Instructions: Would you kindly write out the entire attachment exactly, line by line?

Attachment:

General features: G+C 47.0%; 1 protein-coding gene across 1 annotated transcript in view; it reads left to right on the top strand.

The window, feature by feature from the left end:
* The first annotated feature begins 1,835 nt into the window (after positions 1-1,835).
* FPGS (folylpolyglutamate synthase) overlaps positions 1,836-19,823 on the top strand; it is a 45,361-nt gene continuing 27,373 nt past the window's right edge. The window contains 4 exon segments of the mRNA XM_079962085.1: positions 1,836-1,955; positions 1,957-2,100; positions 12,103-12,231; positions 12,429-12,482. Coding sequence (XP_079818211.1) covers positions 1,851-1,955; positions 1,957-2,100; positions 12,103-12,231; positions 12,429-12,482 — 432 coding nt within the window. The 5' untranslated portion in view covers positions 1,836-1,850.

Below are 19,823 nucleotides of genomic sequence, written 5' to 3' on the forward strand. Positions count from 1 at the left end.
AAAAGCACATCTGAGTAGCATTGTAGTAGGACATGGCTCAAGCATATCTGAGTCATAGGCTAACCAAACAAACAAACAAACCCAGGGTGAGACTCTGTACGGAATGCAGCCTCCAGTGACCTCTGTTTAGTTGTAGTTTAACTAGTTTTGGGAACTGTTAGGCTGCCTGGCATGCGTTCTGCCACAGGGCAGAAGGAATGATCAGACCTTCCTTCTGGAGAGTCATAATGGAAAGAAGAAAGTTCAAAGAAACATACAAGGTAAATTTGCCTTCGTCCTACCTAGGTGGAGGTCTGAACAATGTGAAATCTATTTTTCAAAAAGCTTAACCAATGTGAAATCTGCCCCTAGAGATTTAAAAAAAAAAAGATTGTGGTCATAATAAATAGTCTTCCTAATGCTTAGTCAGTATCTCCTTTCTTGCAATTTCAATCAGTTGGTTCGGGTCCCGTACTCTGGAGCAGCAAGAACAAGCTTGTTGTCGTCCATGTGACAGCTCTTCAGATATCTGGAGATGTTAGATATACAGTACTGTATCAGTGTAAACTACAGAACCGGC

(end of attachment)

General features: G+C 47.0%; 1 protein-coding gene across 1 annotated transcript in view; it reads left to right on the top strand.

The window, feature by feature from the left end:
* The first annotated feature begins 1,835 nt into the window (after positions 1-1,835).
* FPGS (folylpolyglutamate synthase) overlaps positions 1,836-19,823 on the top strand; it is a 45,361-nt gene continuing 27,373 nt past the window's right edge. The window contains 4 exon segments of the mRNA XM_079962085.1: positions 1,836-1,955; positions 1,957-2,100; positions 12,103-12,231; positions 12,429-12,482. Coding sequence (XP_079818211.1) covers positions 1,851-1,955; positions 1,957-2,100; positions 12,103-12,231; positions 12,429-12,482 — 432 coding nt within the window. The 5' untranslated portion in view covers positions 1,836-1,850.

Below are 19,823 nucleotides of genomic sequence, written 5' to 3' on the forward strand. Positions count from 1 at the left end.
AAAAGCACATCTGAGTAGCATTGTAGTAGGACATGGCTCAAGCATATCTGAGTCATAGGCTAACCAAACAAACAAACAAACCCAGGGTGAGACTCTGTACGGAATGCAGCCTCCAGTGACCTCTGTTTAGTTGTAGTTTAACTAGTTTTGGGAACTGTTAGGCTGCCTGGCATGCGTTCTGCCACAGGGCAGAAGGAATGATCAGACCTTCCTTCTGGAGAGTCATAATGGAAAGAAGAAAGTTCAAAGAAACATACAAGGTAAATTTGCCTTCGTCCTACCTAGGTGGAGGTCTGAACAATGTGAAATCTATTTTTCAAAAAGCTTAACCAATGTGAAATCTGCCCCTAGAGATTTAAAAAAAAAAAGATTGTGGTCATAATAAATAGTCTTCCTAATGCTTAGTCAGTATCTCCTTTCTTGCAATTTCAATCAGTTGGTTCGGGTCCCGTACTCTGGAGCAGCAAGAACAAGCTTGTTGTCGTCCATGTGACAGCTCTTCAGATATCTGGAGATGTTAGATATACAGTACTGTATCAGTGTAAACTACAGAACCGGC